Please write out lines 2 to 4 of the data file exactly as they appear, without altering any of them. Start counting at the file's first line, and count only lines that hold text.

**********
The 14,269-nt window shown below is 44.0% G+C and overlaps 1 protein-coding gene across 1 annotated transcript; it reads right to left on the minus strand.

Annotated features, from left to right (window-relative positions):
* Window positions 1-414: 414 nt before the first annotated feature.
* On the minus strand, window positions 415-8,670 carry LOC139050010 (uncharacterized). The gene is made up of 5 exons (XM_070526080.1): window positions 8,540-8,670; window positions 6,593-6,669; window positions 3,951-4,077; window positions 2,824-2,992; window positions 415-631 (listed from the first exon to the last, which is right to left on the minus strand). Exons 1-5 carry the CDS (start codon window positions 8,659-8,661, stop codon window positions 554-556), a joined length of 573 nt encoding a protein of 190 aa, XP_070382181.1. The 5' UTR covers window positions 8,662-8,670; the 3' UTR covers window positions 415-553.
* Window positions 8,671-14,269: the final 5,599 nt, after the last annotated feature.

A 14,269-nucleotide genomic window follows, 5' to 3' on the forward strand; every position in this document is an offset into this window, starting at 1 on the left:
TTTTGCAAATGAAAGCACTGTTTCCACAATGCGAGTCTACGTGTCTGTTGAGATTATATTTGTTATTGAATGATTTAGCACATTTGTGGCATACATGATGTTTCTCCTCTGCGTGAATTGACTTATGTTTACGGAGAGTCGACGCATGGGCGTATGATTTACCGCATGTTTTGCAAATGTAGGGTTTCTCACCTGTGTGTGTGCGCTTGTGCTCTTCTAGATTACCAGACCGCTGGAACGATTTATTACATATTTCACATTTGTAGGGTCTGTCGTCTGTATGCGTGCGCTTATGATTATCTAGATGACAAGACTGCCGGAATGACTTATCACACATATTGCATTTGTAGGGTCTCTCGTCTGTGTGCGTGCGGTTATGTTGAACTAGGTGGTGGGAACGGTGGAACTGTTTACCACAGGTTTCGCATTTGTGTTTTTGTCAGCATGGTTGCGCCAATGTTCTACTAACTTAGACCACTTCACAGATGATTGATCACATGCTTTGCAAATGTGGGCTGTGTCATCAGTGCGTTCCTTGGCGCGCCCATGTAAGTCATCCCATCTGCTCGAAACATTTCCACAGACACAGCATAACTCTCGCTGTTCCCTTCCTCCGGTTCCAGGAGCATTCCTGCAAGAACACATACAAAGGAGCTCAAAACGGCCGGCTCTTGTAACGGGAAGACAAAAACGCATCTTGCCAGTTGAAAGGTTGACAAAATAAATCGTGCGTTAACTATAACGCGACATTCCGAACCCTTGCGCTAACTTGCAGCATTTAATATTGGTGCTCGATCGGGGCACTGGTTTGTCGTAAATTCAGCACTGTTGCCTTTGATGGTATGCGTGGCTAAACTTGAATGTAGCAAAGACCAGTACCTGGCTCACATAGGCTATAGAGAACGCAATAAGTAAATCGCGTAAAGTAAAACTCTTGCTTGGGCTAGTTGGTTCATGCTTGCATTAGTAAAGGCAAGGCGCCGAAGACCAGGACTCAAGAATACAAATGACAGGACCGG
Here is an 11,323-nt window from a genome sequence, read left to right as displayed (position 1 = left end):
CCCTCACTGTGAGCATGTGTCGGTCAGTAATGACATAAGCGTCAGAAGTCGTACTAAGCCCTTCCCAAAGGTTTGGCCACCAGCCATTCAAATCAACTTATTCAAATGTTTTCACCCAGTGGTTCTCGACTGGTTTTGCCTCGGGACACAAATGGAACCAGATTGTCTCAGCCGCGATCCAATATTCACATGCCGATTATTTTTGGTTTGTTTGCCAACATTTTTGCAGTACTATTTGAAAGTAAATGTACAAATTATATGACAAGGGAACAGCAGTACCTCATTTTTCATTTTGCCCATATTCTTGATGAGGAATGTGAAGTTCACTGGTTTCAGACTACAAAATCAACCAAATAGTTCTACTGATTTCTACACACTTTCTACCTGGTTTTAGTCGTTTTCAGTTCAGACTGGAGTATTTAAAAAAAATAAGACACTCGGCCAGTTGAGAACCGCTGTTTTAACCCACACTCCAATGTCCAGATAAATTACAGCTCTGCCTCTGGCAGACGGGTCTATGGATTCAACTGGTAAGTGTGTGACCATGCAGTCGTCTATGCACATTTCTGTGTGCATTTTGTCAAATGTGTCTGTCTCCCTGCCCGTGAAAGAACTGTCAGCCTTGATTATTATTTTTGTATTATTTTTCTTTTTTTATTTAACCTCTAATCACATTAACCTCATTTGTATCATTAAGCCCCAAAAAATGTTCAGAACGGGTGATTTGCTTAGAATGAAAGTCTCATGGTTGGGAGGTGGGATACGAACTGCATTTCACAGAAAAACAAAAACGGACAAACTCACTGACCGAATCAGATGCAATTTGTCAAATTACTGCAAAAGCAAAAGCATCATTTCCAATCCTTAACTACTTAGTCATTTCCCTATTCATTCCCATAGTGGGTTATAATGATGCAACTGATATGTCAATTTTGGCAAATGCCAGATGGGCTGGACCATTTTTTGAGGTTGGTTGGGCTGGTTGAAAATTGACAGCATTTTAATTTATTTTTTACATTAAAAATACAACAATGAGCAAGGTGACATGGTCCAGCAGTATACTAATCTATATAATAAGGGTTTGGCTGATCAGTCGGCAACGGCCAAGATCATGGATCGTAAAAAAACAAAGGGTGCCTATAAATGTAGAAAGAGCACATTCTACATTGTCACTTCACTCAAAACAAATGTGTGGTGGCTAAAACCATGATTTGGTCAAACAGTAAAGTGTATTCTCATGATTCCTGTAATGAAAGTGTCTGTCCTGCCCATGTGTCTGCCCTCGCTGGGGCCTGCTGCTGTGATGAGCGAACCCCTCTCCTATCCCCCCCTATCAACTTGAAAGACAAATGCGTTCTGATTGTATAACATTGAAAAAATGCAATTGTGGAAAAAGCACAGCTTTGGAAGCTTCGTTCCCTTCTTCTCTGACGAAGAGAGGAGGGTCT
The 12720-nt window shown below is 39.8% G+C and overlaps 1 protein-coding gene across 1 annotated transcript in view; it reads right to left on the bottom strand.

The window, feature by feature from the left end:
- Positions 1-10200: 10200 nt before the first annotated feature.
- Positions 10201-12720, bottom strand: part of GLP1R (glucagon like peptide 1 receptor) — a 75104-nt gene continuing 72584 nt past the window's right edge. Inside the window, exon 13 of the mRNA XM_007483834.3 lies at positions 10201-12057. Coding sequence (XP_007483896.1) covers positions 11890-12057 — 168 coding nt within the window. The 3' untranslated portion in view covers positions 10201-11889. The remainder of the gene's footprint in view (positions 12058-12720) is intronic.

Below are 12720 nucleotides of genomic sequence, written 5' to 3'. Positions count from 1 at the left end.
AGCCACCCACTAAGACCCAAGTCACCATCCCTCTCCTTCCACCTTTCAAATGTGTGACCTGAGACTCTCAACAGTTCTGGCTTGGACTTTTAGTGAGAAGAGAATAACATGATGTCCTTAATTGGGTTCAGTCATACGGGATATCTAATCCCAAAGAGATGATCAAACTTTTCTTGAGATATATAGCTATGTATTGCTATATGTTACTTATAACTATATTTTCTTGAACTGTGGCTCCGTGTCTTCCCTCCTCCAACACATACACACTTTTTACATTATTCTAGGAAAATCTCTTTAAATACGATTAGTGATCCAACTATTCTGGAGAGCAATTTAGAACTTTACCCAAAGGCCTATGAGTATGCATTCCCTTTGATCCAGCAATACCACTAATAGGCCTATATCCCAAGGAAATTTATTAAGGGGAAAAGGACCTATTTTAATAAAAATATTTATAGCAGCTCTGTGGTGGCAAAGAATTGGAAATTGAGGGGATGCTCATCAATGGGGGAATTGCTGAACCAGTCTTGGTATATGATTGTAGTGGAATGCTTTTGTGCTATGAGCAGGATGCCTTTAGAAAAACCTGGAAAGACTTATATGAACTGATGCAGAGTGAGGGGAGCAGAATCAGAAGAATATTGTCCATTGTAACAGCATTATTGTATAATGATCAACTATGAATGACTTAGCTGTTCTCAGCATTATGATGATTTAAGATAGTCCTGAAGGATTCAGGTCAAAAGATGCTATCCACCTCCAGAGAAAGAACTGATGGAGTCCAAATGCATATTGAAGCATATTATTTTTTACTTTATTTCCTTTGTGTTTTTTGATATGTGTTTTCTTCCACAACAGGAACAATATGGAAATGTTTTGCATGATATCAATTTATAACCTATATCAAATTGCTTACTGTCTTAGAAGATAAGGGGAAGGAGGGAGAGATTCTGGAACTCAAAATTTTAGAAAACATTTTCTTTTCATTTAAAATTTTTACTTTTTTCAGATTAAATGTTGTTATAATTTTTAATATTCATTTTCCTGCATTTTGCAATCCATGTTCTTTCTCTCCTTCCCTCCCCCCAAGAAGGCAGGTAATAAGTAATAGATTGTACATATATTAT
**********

Annotated features, from left to right (window-relative positions):
* Window positions 1-414: 414 nt before the first annotated feature.
* On the minus strand, window positions 415-8,670 carry LOC139050010 (uncharacterized). The gene is made up of 5 exons (XM_070526080.1): window positions 8,540-8,670; window positions 6,593-6,669; window positions 3,951-4,077; window positions 2,824-2,992; window positions 415-631 (listed from the first exon to the last, which is right to left on the minus strand). Exons 1-5 carry the CDS (start codon window positions 8,659-8,661, stop codon window positions 554-556), a joined length of 573 nt encoding a protein of 190 aa, XP_070382181.1. The 5' UTR covers window positions 8,662-8,670; the 3' UTR covers window positions 415-553.